So, firms must treat these ESOPs as expenses and cannot refrain from that by arguing that because employees receive ESOPs, we treat that as a non-cash expenses and will add them back to determine the adjusted earnings. By doing that, the firm effectively communicates to investors that ESOPs are free lunches. As a result, firms can grant ESOPs generously and add them back to arrive at adjusted earnings numbers that do not accurately represent the firm’s intrinsic value. Further, by adding ESOPs to the share count, accountants effectively dilute the equity holder’s stake in the firm, thereby reducing their value.

Thus firms cannot treat ESOPs as non-cash expenses similar to depreciation and amortization but treat them as employee salaries. So, they cannot add back ESOPs to arrive at adjusted earnings.

How To Treat ESOPs In Valuation Exercise

For analysts looking to value OYO or any business that grants ESOPs, how do they incorporate the effect of ESOPs in DCF valuation?

I treat ESOPs in two parts.

  1. Firms have issued ESOPs but do not intend to issue them in the future. In this scenario, if the options are alive, there is an additional claim on equity value, and the analyst must deduct the value of ESOPs from the equity value to arrive at the value of the common stock. Thus, i do not increase the share count, and I deduct the options’ value from the equity value. On the other hand, in the case of restricted stock units, because employees are not allowed to trade them for a definite period in the exchange, i add the RSU to the existing share count and then divide them by equity value to arrive at the value per share.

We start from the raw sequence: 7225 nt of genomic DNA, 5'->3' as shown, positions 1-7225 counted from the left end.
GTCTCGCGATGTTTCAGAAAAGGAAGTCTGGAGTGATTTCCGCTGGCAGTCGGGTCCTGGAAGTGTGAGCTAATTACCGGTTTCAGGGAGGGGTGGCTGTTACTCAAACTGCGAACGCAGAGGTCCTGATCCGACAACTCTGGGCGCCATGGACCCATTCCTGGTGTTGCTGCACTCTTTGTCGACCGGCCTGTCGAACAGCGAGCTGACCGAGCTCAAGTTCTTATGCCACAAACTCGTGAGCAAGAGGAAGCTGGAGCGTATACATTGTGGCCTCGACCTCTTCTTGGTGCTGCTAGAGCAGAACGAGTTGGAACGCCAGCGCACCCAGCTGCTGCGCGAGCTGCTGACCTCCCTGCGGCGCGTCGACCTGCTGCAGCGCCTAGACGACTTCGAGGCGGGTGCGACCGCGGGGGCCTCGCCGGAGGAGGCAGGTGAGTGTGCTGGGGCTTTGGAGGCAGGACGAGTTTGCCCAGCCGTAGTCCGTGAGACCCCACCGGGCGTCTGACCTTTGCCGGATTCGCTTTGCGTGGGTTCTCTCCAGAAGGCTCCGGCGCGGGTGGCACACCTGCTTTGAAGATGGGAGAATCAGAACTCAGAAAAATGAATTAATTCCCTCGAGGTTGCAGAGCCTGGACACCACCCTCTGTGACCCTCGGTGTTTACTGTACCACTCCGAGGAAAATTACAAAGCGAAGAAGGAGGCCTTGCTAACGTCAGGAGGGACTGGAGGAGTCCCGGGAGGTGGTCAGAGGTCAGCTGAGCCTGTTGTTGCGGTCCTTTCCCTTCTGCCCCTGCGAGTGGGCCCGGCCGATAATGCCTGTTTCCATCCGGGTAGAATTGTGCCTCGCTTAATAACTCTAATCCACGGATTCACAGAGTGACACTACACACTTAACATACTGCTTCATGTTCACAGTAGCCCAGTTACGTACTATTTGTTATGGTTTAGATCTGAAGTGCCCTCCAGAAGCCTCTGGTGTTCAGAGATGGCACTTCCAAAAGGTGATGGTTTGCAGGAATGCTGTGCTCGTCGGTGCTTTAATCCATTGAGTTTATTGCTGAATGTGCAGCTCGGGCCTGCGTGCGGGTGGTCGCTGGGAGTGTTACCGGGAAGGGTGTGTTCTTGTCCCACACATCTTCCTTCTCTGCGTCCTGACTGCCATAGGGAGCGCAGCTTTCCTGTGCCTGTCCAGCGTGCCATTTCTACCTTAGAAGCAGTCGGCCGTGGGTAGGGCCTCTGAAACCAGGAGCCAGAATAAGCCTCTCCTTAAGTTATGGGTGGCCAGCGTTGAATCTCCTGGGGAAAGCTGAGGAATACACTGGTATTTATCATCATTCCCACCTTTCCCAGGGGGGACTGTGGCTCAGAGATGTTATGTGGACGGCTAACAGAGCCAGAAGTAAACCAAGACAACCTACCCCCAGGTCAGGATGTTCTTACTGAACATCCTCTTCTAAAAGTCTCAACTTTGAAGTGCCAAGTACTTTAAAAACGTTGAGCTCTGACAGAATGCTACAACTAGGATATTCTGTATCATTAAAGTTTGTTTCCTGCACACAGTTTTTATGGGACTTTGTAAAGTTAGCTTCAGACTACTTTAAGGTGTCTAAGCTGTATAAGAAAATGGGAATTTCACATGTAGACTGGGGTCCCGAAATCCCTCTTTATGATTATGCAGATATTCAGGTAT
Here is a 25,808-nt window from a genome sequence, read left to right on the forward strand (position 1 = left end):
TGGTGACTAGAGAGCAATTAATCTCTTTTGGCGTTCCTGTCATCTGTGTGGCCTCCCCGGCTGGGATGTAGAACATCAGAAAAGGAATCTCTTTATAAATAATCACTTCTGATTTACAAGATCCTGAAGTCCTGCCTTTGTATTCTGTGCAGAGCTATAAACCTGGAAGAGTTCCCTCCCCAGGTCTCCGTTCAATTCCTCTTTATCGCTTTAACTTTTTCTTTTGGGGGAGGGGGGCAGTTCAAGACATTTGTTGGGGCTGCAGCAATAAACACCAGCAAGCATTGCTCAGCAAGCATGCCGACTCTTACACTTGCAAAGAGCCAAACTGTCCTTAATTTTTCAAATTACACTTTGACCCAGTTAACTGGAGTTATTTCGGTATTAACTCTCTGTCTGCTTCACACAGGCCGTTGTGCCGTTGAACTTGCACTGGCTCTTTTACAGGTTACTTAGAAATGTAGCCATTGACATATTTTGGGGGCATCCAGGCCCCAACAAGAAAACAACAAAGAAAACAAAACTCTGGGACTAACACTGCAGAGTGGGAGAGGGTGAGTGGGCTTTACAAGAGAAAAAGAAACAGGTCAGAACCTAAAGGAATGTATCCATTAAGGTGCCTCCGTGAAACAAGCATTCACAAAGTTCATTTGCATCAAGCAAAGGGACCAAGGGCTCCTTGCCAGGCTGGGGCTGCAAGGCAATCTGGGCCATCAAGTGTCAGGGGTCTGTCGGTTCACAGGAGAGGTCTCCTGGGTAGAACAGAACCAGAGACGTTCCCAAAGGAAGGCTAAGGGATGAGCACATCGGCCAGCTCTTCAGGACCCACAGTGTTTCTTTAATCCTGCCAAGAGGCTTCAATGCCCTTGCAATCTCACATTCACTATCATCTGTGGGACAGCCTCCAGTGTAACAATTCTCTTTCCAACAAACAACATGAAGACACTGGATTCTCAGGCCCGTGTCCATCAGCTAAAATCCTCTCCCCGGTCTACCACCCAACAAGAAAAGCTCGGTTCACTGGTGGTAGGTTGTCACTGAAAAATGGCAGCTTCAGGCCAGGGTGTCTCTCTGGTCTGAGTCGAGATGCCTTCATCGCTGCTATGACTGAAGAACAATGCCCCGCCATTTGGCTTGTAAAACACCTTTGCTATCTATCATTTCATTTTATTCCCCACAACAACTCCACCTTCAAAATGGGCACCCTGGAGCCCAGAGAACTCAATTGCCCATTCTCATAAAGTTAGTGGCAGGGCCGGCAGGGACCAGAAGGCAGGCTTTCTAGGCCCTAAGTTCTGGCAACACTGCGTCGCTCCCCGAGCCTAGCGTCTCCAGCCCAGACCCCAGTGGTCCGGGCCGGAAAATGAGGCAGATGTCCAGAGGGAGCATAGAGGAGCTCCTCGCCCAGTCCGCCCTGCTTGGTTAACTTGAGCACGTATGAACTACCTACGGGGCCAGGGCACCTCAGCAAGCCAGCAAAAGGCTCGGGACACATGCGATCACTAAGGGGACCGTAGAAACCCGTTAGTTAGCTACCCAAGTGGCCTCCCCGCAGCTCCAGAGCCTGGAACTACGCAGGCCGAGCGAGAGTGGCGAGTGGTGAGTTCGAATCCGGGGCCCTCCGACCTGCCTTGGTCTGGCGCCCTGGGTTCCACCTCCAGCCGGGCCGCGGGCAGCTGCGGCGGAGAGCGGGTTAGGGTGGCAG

2. For companies that intend to issue ESOPs in the future, the projected earnings and cash flows are lower than those of the firm that has not issued ESOPs. As a result, these lower cash flows reduce the firm’s intrinsic value.

Thus, when i value OYO, i do not add back stock option expenses and forecast cash flows accordingly. Thus, the value of OYO’s operating assets must incorporate lower cash flows due to ESOPs. For the ESOPs already in place, i value them using the Black Scholes model from their exercise price, the expiry period of the option and then subtract this value from the equity value to arrive at the value per share.

My Final Thoughts

Accountants manipulate earnings by adding back stock option expenses and treating them as non-cash expenses. In finance, there are no free lunches. So if a company decides to pay 1 million to an employee, that will affect the equity value, whether the payment is cash or equity. Companies pay an employee equity or cash based on its cash flows, potential to attract talent, and align management’s incentives with shareholder value. However, these decisions should not reflect on adjustments that companies make to earnings to arrive at a value per share.